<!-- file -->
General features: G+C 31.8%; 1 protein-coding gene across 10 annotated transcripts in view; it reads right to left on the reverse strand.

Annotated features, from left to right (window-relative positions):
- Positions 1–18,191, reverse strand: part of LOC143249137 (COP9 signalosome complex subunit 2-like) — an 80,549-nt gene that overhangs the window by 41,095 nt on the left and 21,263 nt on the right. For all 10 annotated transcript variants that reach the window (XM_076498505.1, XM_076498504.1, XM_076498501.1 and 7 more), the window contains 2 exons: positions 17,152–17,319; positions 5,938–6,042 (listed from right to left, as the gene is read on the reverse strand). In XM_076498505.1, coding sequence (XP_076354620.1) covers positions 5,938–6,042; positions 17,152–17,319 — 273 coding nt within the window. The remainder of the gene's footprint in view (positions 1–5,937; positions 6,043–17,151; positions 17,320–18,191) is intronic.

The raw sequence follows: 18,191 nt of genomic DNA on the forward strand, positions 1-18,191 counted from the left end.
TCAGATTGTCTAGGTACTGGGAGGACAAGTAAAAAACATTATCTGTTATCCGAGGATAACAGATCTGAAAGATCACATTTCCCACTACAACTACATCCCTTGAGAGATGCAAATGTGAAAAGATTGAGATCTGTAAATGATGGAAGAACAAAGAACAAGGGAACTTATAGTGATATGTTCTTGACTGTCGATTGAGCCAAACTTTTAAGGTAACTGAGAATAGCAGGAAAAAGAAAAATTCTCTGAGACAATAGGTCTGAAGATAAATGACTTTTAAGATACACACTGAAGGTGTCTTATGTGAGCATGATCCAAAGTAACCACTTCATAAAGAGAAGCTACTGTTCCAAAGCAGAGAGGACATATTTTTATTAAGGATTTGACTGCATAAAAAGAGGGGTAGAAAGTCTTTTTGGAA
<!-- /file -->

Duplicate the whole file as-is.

General features: G+C 31.8%; 1 protein-coding gene across 10 annotated transcripts in view; it reads right to left on the reverse strand.

Annotated features, from left to right (window-relative positions):
- Positions 1–18,191, reverse strand: part of LOC143249137 (COP9 signalosome complex subunit 2-like) — an 80,549-nt gene that overhangs the window by 41,095 nt on the left and 21,263 nt on the right. For all 10 annotated transcript variants that reach the window (XM_076498505.1, XM_076498504.1, XM_076498501.1 and 7 more), the window contains 2 exons: positions 17,152–17,319; positions 5,938–6,042 (listed from right to left, as the gene is read on the reverse strand). In XM_076498505.1, coding sequence (XP_076354620.1) covers positions 5,938–6,042; positions 17,152–17,319 — 273 coding nt within the window. The remainder of the gene's footprint in view (positions 1–5,937; positions 6,043–17,151; positions 17,320–18,191) is intronic.

The raw sequence follows: 18,191 nt of genomic DNA on the forward strand, positions 1-18,191 counted from the left end.
TCAGATTGTCTAGGTACTGGGAGGACAAGTAAAAAACATTATCTGTTATCCGAGGATAACAGATCTGAAAGATCACATTTCCCACTACAACTACATCCCTTGAGAGATGCAAATGTGAAAAGATTGAGATCTGTAAATGATGGAAGAACAAAGAACAAGGGAACTTATAGTGATATGTTCTTGACTGTCGATTGAGCCAAACTTTTAAGGTAACTGAGAATAGCAGGAAAAAGAAAAATTCTCTGAGACAATAGGTCTGAAGATAAATGACTTTTAAGATACACACTGAAGGTGTCTTATGTGAGCATGATCCAAAGTAACCACTTCATAAAGAGAAGCTACTGTTCCAAAGCAGAGAGGACATATTTTTATTAAGGATTTGACTGCATAAAAAGAGGGGTAGAAAGTCTTTTTGGAA